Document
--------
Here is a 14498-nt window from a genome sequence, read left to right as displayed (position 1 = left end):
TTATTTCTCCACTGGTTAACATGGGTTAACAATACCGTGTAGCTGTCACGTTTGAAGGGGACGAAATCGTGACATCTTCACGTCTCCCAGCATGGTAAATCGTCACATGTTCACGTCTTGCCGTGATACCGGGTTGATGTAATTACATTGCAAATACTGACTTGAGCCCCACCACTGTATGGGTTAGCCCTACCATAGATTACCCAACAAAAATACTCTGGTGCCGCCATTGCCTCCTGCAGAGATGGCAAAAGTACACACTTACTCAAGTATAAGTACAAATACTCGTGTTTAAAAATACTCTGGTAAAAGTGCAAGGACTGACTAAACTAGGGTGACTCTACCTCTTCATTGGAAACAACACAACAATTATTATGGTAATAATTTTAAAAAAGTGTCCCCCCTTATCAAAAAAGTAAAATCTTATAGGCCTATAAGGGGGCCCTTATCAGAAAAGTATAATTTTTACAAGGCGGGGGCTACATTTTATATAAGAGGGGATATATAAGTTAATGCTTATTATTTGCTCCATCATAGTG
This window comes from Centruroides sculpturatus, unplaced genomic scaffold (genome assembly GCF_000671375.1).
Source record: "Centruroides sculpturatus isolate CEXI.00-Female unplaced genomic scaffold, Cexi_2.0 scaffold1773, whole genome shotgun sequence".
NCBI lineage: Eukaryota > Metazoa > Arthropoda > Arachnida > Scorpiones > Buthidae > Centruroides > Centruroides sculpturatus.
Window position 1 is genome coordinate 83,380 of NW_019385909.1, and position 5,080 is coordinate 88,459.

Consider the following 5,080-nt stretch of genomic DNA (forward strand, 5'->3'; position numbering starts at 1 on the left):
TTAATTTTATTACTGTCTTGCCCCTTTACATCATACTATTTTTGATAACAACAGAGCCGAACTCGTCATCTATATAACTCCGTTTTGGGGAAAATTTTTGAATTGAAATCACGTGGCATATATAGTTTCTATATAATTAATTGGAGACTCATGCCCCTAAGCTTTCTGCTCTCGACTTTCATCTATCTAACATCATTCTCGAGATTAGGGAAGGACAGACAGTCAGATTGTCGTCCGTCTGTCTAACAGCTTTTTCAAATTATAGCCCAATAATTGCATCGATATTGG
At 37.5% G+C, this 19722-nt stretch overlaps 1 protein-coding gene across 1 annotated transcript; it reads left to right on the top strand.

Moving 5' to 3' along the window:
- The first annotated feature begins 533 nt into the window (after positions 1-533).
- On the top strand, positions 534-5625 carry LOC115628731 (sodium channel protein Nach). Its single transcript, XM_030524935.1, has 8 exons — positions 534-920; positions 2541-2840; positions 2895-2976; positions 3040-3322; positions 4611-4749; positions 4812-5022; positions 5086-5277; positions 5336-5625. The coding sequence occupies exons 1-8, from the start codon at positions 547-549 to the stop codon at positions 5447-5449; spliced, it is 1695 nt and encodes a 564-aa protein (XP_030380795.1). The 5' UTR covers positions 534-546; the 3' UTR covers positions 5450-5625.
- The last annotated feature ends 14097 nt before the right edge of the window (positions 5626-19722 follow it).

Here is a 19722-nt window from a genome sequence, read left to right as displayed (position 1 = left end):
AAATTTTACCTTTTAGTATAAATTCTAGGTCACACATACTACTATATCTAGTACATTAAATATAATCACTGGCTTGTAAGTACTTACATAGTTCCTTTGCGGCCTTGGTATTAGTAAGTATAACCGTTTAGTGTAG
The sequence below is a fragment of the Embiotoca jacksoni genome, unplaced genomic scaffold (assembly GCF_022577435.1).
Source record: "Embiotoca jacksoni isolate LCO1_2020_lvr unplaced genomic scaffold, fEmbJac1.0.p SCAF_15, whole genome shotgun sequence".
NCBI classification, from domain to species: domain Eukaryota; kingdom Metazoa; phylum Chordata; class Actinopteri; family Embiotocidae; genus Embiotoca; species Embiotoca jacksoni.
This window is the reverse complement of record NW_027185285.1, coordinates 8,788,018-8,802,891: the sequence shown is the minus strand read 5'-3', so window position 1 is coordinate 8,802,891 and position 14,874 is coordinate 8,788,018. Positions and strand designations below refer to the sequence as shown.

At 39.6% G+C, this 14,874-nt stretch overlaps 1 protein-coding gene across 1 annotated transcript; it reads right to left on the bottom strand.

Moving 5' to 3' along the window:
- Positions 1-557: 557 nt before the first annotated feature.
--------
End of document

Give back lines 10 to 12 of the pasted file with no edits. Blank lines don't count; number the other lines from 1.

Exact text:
Moving 5' to 3' along the window:
- The first annotated feature begins 533 nt into the window (after positions 1-533).
- On the top strand, positions 534-5625 carry LOC115628731 (sodium channel protein Nach). Its single transcript, XM_030524935.1, has 8 exons — positions 534-920; positions 2541-2840; positions 2895-2976; positions 3040-3322; positions 4611-4749; positions 4812-5022; positions 5086-5277; positions 5336-5625. The coding sequence occupies exons 1-8, from the start codon at positions 547-549 to the stop codon at positions 5447-5449; spliced, it is 1695 nt and encodes a 564-aa protein (XP_030380795.1). The 5' UTR covers positions 534-546; the 3' UTR covers positions 5450-5625.